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There was a time, not long ago, when Britain’s election broadcasting rules largely ensured that candidates got fair access to the limited number of true mass media outlets that shape public opinion.

Britain’s approach has evolved over time. But as the campaign for Thursday’s general election has shown, the media landscape has changed such that mere tweaks may no longer be sufficient. Throughout this campaign, dishonest claims and dirty tactics — spread predominantly online — have rendered the frameworks that once ensured at least a certain degree of fairness during political campaigns largely useless.

In late November, allegations of digital dishonesty mounted minutes after the beginning of the first television debate between British Prime Minister Boris Johnson and Jeremy Corbyn, his Labour Party opponent. Off air, on Twitter, Johnson’s Conservative Party had quietly rebranded its verified campaign headquarters’ news account as “factcheckUK” ahead of the debate.

Amid rampant concerns over fake news and disinformation campaigns, the pro-Conservative Party tweets disguised as posts from a fact-checking group proved a metaphor for this campaign season.

In defense of the rebranding move, Conservative Party member and Foreign Secretary Dominic Raab maintained: “No one gives a toss about social media cut and thrust."

The campaign that followed proved Raab wrong. Tory campaign videos were edited to be deliberately misleading. Reporters were duped into spreading false accusations via Twitter. Perhaps the most startling example emerged this week, after a photo of 4-year-old Jack Williment-Barr, forced to sleep on the floor of a hospital amid a lack of available beds, quickly became a top story in Britain.

To the Conservative Party’s liberal critics, the photo confirmed their concerns over a lack of sufficient funding for Britain’s National Health Service (NHS). But to others, it was an opportunity to stir tensions online. Soon after the photo went viral, posts alleging that it was staged began to gain traction on social media, without any evidence to support that claim. Critics of the Labour Party viewed the claims as evidence that they had become the victims of manipulation.

However, the original story was correct. The owner of a Facebook account that began spreading rumors to the contrary later said she was hacked. Meanwhile, disinformation experts claimed they had noticed other patterns that could point toward a concerted campaign to spread a counternarrative. The existence of such a concerted, large-scale effort has not been proved.

But the rumor’s murky origins nevertheless put a renewed spotlight on concerns over election meddling. Those concerns had also mounted last month, after the conservative government delayed the publication of a report on possible Russian interference in British democratic processes. It is still unclear what the report will say, but both U.S. intelligence services and European institutions have identified disinformation efforts by Russian sources in their elections.

After blasting the British government for delaying the report, however, Corbyn found himself under scrutiny. He presented confidential documents to the press that suggested the NHS might be on the table in upcoming U.S. trade talks — an accusation that could prove damaging to the Tories. But it emerged that the documents, whose authenticity has not been questioned, had surfaced on Reddit. The website said the papers were linked to a campaign that is believed to have originated in Russia.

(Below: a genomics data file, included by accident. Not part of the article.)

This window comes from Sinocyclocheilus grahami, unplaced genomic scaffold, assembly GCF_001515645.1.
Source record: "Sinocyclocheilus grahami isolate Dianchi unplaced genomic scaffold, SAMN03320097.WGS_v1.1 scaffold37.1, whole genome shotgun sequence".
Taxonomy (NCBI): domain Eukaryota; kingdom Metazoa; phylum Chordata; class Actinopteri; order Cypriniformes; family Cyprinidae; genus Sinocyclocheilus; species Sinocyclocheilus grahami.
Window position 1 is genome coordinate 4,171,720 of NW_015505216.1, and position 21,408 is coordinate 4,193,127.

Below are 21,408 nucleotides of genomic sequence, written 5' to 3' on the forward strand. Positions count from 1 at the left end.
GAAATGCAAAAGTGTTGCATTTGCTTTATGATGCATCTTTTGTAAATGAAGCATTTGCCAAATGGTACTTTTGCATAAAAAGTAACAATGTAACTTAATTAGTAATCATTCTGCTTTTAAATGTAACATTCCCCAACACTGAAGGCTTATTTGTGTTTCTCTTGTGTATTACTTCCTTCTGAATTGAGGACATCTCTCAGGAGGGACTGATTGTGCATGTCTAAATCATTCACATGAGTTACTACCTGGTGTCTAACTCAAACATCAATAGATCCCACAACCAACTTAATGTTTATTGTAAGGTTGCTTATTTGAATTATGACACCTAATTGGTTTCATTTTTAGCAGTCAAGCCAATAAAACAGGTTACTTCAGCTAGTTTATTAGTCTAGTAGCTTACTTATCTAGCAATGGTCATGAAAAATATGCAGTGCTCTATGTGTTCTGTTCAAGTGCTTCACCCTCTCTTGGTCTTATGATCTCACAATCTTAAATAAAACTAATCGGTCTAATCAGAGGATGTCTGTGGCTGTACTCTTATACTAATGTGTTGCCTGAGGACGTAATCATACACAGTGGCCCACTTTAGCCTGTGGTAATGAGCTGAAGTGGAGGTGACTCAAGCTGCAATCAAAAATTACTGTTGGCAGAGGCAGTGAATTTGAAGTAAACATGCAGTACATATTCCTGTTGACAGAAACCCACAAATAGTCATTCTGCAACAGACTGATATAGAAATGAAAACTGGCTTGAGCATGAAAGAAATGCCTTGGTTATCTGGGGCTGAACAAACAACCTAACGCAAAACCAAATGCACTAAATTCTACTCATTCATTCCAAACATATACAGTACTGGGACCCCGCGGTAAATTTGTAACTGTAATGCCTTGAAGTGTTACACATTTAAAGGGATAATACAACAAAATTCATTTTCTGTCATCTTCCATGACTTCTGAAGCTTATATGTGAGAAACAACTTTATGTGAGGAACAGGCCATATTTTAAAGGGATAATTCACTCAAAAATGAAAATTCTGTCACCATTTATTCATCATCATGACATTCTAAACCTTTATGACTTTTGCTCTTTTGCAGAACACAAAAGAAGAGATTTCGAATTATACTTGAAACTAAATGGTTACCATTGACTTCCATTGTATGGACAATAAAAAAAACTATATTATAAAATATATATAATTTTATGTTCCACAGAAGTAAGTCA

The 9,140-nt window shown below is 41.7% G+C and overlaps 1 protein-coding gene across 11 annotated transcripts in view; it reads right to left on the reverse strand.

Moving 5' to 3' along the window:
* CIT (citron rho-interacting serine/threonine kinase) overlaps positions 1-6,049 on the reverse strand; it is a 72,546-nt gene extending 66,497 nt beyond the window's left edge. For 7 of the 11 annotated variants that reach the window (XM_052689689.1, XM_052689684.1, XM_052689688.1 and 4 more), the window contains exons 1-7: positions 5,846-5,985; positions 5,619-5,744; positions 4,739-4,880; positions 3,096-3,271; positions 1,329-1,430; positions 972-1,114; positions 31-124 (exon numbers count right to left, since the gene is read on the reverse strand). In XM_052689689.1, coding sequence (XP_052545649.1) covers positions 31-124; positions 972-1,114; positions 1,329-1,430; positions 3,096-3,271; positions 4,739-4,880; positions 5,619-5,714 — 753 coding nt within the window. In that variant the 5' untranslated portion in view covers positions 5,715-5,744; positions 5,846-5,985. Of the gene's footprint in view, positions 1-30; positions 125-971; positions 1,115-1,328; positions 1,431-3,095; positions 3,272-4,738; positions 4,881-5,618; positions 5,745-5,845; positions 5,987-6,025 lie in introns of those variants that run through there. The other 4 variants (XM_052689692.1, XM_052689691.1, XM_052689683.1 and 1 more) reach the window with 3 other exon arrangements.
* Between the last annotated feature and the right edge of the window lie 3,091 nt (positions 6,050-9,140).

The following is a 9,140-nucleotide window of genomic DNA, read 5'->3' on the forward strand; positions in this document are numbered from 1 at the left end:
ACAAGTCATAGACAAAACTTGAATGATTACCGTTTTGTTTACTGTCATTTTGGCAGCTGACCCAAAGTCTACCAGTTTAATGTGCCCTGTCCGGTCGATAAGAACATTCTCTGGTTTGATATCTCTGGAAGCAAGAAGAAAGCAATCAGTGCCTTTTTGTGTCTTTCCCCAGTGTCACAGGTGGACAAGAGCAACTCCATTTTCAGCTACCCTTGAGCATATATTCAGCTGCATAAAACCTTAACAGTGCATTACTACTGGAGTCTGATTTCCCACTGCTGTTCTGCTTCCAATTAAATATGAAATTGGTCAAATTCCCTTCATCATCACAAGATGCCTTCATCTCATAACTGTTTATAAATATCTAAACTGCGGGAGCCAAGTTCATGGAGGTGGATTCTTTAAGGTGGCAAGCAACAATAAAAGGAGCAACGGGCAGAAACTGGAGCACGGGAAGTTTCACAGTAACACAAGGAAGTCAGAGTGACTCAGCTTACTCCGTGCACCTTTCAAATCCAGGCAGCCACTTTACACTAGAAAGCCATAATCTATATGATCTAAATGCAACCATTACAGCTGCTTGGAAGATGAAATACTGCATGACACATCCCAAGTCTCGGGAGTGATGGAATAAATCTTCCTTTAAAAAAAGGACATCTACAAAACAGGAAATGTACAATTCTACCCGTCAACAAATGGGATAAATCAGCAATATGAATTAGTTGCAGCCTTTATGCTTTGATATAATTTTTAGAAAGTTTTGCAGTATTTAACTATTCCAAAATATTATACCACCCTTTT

Despite lingering questions over Russian meddling, this election cycle has shown that Western democracies might not need foreign intelligence services to turn social media into disinformation networks. The result for Britain — and Western democracy on a broader scale — could be dire.

It would not be an exaggeration to say that what’s at stake in this election is the future of Britain: Come Thursday, can Johnson find a majority for his Brexit deal with the European Union? Can the NHS survive in its current form? Will young Britons lose the opportunity to study and work in Europe?

The dirty digital tactics of this campaign, however, have prioritized other questions: Is the photo of a child on the hospital floor real, or is it a fake? Is a fact-check on Brexit really a fact-check, or is it just Conservative Party messaging disguised as journalism?

The never-ending barrage of misleading narratives has appeared to reinforce preconceived perceptions among some and spread distrust among others. Apparently confused by online rumors, one woman took her criticism directly to The Yorkshire Post newspaper — whose sister paper, the Yorkshire Evening Post, was the first to write on the 4-year-old on a hospital floor — to complain about what she believed to be a fake story. In his public response, the Yorkshire Post’s editor, James Mitchinson, made an urgent plea to her and others.

“I urge you to consider which news source you can get in touch with,” Mitchinson wrote, directly addressing the reader. “Who is willing to look you in the eye and tell you they did their best to get it right versus those who pop up on Facebook, spout something so compelling that others share it, and with that undermine the truth and discombobulate decent citizens.”

“Whatever you do, do not believe a stranger on social media who disappears into the night,” Mitchinson added.